What is VBA and why should I use it?
VBA, or Visual Basic for Applications, is a scripting/programming language that can be used in Excel.
VBA Scripts, which are also referred to as “Macros”, are used for automating time-consuming operations in Excel, as well as enabling additional functionalities – Such as creating User Forms, creating User Defined Functions (UDFs), and more.
An additional benefit of VBA – All Office Applications can speak with each other using VBA – We can send an email from an Excel spreadsheet or create a Word document based on a specific Excel range, etc.
Here are some examples of VBA codes that I personally like:
- VBA code that unhides all worksheets in a workbook
- VBA code that creates a table of contents for all the worksheets in the workbook
- VBA code to remove page breaks
- VBA code that generates a brand new Excel Function that can sum and counts cells by their color!
Just because you may not have any prior knowledge in VBA, it doesn’t mean you can’t use it!
There are countless VBA code snippets which can be found on the net, and be used to solve problems in your Excel Workbook. All you have to do is to know how to find your required code, and how to run it.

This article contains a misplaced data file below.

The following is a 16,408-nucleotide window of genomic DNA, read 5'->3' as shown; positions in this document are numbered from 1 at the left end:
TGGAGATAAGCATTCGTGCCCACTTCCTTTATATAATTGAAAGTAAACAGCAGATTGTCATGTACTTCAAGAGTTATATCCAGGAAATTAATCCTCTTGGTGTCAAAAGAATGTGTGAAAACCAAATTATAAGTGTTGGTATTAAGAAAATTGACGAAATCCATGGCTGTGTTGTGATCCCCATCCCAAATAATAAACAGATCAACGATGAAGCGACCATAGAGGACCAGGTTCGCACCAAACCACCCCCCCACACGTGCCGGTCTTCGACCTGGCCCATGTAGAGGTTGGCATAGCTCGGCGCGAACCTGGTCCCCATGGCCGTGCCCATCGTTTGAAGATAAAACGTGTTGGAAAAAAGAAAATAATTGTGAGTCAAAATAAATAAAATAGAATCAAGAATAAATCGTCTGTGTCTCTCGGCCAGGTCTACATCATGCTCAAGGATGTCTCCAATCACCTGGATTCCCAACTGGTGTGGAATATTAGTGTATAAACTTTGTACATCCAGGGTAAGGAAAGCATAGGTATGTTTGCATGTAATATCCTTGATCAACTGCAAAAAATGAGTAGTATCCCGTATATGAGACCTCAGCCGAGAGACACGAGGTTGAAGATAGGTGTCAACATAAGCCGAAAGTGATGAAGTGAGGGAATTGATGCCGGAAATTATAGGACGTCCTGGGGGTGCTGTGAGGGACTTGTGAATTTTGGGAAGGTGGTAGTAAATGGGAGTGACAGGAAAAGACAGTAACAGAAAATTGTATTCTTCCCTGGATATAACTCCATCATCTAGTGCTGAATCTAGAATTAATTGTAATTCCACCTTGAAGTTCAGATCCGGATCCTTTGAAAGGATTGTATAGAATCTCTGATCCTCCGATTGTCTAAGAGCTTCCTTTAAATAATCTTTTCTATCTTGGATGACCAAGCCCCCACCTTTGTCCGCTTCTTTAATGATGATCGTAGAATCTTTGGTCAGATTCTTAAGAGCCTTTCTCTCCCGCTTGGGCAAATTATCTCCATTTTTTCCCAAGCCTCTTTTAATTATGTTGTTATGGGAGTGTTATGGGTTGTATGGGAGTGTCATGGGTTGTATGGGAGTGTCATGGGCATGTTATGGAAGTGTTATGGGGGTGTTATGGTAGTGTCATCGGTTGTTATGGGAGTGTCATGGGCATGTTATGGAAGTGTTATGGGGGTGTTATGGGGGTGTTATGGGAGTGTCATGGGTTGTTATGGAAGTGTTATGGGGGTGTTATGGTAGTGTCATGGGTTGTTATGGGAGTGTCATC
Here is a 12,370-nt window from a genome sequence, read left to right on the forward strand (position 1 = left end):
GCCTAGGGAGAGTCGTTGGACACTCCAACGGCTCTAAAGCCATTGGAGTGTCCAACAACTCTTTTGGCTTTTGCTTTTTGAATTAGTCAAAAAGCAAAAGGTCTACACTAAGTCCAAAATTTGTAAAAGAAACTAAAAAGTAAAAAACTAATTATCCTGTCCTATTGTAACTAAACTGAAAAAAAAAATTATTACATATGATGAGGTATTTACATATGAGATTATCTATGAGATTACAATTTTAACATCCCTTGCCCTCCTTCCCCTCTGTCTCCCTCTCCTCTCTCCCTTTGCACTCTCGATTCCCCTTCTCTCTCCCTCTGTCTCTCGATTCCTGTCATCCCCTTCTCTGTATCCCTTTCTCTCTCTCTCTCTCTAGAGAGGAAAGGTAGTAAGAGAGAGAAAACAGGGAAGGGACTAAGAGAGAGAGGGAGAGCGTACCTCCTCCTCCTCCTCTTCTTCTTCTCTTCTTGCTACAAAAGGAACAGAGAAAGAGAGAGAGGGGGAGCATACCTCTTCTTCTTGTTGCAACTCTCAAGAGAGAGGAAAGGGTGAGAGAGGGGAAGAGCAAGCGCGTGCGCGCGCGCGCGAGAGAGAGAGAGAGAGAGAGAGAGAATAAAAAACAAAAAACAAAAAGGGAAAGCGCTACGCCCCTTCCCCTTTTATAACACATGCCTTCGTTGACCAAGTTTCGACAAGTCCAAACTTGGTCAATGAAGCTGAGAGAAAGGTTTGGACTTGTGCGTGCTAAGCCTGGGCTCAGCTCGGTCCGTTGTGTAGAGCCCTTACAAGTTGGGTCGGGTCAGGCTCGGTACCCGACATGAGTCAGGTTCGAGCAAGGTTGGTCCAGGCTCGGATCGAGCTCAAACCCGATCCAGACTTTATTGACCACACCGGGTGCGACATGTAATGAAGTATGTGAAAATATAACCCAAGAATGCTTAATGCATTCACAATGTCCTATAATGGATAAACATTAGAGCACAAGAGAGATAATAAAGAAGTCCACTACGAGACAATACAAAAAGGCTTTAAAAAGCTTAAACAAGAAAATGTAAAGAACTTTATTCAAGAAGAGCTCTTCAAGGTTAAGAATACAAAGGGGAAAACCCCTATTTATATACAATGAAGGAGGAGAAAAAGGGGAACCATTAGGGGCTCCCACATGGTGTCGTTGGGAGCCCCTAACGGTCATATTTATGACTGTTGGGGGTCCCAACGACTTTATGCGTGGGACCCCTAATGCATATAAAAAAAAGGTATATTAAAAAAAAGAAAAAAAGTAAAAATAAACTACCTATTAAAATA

Safety guidelines for using VBA
Before we start, a couple of IMPORTANT warnings – PLEASE READ CAREFULLY!!!
- VBA is a programming language. It can be very useful, but also very dangerous. Just like any programming language, it can be used for good purposes, but also bad purposes!
- VBA can be dangerous because it may contain malicious code that may intentionally harm your files and computer! You can easily use VBA to delete files from your computers, send them to other people and basically wreak total havoc 🙁
- VBA can be also dangerous if you run a certain code without understanding the impact of a specific line of code. It can crash your Excel, disable a certain functionality in Excel, become irresponsive, or even cause severe data loss to your files – On your active workbook and even on other workbooks (Open or even closed ones!)